Friday August 30
The Home Place (12 minutes)
Unusually among those who have produced photographically illustrated books, Wright Morris was as skilled a photographer as he was a writer. Mick Gidley, who writes about American literature and photography, introduces the themes of the book and its inspirations.

Kafka Amerika Film

Friday September 6
Amerika (10 minutes)
Kafka had never visited America but used photographs from travel books as inspiration for his novel. Carolin Duttlinger explains how Kafka’s very approach to writing was formed by his experience of photography.

Friday September 13
Photography & Literature 1 (20 minutes)
Part 1 of an essay film with contributors discussing the underlying relationship between photography and literature. Participants include Lindsay Smith (Victorian photography and Literature), Colin Graham (Modernism: Ulysses, Proust, Wilde), Matthias Uecker (photography and documentary literature, Weimar period Germany), Andrew Stafford (post-war French literature and the phototext), James Casbere (an American photographer inspired by William Faulkner), Rut Blees Luxemburg (inspired by Holderlin), Patrick Hogan (learnt from Chekhov how to edit his photographs).

Friday September 20
Photography & Literature 2 (20 minutes)
Part 2 of an essay film with contributors discussing the underlying relationship between photography and literature.

Books Becoming Butterflies (more on Georges Rodenbach)

After my most recent post on Georges Rodenbach‘s novel Bruges-la-Morte, artist and Airform Archives blogger Steve Roden sent me a link to his 2008 project in Kortrijk, Belgium called when books are like butterflies.  Loosely inspired by Rodenbach’s book, Steve created an environment that visitors could walk through while listening to sounds that were generated using Rodenbach’s text.  The ambient sounds emanated from speakers placed within folded books with specially made dust jackets.

i began by notating every sound in the book as well as every color that appears in sequence, and used these lists to generate a sound work, a text work, and a set of images. the installation consisted of a series of 15 sculptural forms, each using two books and an audio speaker. the text and images exist in the form of printed dust jackets which cover the books, and visually frame the sound as it emanates from the speaker. the text follows the description of every sound in the book, in sequence, with each text also following the color sequence of the book. the images are mostly background images from victorian photographs i have collected over the years, that somehow relate to the generator of every sound in the text (such as swan’s wings, or a bell).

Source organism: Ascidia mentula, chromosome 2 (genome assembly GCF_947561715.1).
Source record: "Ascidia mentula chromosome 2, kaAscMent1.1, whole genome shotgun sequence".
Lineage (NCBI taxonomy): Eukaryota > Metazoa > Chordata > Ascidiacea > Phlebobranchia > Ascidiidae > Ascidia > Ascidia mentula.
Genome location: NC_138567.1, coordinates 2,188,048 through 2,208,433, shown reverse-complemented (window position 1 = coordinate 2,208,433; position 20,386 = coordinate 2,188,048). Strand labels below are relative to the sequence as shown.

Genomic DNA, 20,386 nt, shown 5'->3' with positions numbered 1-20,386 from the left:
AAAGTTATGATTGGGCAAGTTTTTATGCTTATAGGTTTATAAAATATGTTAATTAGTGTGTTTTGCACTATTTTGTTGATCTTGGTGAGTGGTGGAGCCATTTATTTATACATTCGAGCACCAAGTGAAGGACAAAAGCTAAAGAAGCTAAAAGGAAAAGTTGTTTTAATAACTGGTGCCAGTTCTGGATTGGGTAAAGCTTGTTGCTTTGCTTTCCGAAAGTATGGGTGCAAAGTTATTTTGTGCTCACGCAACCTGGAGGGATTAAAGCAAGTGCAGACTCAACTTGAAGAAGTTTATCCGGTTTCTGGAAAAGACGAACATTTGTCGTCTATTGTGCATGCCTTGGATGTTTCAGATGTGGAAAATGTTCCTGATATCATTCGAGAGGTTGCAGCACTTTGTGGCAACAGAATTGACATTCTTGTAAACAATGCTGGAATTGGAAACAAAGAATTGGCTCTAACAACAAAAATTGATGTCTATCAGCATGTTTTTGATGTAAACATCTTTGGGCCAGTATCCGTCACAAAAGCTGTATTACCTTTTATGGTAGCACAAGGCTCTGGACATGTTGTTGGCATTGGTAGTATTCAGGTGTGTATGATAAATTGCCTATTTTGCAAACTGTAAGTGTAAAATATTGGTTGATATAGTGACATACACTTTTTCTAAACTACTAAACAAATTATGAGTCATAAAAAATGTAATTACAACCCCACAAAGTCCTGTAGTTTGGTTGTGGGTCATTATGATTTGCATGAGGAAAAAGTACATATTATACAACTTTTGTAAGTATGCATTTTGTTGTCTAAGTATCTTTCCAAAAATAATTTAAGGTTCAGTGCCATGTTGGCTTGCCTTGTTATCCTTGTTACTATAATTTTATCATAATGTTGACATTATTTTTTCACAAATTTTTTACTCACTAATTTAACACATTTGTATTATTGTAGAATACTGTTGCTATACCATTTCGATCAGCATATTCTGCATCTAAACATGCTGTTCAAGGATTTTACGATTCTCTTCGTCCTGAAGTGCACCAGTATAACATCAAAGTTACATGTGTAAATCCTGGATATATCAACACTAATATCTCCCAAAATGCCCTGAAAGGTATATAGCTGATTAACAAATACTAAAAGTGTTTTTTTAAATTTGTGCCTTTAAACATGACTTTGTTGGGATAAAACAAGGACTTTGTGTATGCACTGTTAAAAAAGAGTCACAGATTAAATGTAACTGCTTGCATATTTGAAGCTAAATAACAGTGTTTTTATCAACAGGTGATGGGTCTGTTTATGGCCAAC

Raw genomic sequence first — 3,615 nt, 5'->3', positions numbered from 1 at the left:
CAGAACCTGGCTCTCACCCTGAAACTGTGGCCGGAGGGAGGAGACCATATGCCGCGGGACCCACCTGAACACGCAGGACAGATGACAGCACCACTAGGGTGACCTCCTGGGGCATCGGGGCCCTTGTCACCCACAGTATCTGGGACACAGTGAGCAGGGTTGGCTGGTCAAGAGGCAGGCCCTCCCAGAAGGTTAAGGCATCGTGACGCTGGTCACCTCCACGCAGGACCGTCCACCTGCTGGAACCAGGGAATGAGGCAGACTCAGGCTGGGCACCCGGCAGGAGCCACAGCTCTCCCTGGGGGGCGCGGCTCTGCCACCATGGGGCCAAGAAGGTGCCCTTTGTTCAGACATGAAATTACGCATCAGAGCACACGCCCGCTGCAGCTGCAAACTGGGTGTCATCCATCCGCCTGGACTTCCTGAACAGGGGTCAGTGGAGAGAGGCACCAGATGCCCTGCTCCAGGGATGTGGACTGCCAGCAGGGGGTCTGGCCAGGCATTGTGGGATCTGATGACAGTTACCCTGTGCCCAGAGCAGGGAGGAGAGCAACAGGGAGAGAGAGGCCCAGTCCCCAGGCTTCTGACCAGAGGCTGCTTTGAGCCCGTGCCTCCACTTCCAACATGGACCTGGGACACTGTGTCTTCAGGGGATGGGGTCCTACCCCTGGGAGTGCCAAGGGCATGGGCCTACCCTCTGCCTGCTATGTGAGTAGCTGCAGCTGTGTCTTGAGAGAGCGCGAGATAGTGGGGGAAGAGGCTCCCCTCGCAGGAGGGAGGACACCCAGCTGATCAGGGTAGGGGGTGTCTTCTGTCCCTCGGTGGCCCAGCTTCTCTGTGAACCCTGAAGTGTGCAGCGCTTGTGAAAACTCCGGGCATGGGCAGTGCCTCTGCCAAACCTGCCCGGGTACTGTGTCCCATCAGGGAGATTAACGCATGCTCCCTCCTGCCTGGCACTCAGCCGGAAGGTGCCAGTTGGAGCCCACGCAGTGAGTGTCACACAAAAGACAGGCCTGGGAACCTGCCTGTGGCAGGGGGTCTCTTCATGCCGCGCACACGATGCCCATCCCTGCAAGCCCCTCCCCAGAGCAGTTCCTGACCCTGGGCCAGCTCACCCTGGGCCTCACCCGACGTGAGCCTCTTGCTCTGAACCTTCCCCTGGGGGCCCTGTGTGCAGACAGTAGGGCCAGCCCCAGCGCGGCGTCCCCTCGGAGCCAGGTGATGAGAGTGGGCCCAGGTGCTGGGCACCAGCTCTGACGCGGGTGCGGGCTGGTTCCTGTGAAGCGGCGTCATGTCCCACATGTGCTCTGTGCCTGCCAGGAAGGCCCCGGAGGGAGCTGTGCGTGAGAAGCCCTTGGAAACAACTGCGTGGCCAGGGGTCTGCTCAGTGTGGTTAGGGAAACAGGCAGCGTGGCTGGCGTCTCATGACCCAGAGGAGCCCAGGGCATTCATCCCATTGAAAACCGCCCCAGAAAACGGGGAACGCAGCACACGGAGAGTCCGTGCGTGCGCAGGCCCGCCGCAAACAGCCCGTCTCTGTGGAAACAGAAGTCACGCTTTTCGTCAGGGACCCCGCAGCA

…my main interest was in creating a space of intimate wandering…

Enjoy the links!

I Might Give Up Reading for This (Almost)

As a big fan of Georges Rodenbach’s novel Bruges-la-Morte, the first fictional work to include photographs, I’m delighted to learn about the LibriVox version of the book.  LibriVox (“accoustical liberation of books in the public domain”) creates free, easily downloadable audio books.  Because they use works that are in the public domain (at least within the US), many of the titles are fairly obscure.  Tucked in and around long-forgotten works like The Briefless Barrister by John Godfey Saxe and The Romance of Modern Chemistry (1910!) by James C. Philips, one can find other titles by Sophocles, William James, Wilkie Collins, Ralph Waldo Emerson, and Sir Arthur Conan Doyle, just to name a few authors whose works were added in the month of July.

Take a listen to Bruges-la-Morte (in French), excellently read by “Ezwa.”

(Thanks, Anette!)

Shadows Across the Text

Some of the photographs in the “Max Ferber” section of W.G. Sebald’s The Emigrants harken back to what is probably the earliest work of fiction ever to embed photographs, Georges Rodenbach’s Bruges-la-Morte. Somehow I feel that Sebald knew this seminal work, which was first published in book form in 1892 (after appearing serially in Paris’ Le Figaro). Rodenbach’s Symbolist novel is the story of love and murder in the “dead” city of Bruges. From the author’s Foreword:

In this study of passion I have tried first and foremost to evoke a city as one of the principal characters. This city, associated as it is with states of the soul, can advise, dissuade and persuade people to act in certain ways…